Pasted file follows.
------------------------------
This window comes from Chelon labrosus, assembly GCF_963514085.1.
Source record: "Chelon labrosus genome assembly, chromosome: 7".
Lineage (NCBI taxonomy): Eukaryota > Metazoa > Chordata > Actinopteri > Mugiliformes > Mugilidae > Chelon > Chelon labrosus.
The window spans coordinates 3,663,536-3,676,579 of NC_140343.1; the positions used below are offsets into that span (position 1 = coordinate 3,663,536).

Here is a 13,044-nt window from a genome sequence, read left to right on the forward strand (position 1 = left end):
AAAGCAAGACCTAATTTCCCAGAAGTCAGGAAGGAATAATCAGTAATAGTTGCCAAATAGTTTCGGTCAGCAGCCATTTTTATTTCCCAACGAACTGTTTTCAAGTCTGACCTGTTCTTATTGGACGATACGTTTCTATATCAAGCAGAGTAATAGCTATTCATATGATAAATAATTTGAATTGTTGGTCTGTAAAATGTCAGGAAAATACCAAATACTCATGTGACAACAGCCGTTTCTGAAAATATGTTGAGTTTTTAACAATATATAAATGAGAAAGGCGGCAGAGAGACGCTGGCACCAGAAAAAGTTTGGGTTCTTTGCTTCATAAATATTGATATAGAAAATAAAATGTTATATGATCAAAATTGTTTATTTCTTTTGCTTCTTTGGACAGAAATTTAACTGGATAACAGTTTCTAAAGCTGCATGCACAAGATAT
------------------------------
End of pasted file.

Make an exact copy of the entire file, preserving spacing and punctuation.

This window comes from Chelon labrosus, assembly GCF_963514085.1.
Source record: "Chelon labrosus genome assembly, chromosome: 7".
Lineage (NCBI taxonomy): Eukaryota > Metazoa > Chordata > Actinopteri > Mugiliformes > Mugilidae > Chelon > Chelon labrosus.
The window spans coordinates 3,663,536-3,676,579 of NC_140343.1; the positions used below are offsets into that span (position 1 = coordinate 3,663,536).

Here is a 13,044-nt window from a genome sequence, read left to right on the forward strand (position 1 = left end):
AAAGCAAGACCTAATTTCCCAGAAGTCAGGAAGGAATAATCAGTAATAGTTGCCAAATAGTTTCGGTCAGCAGCCATTTTTATTTCCCAACGAACTGTTTTCAAGTCTGACCTGTTCTTATTGGACGATACGTTTCTATATCAAGCAGAGTAATAGCTATTCATATGATAAATAATTTGAATTGTTGGTCTGTAAAATGTCAGGAAAATACCAAATACTCATGTGACAACAGCCGTTTCTGAAAATATGTTGAGTTTTTAACAATATATAAATGAGAAAGGCGGCAGAGAGACGCTGGCACCAGAAAAAGTTTGGGTTCTTTGCTTCATAAATATTGATATAGAAAATAAAATGTTATATGATCAAAATTGTTTATTTCTTTTGCTTCTTTGGACAGAAATTTAACTGGATAACAGTTTCTAAAGCTGCATGCACAAGATAT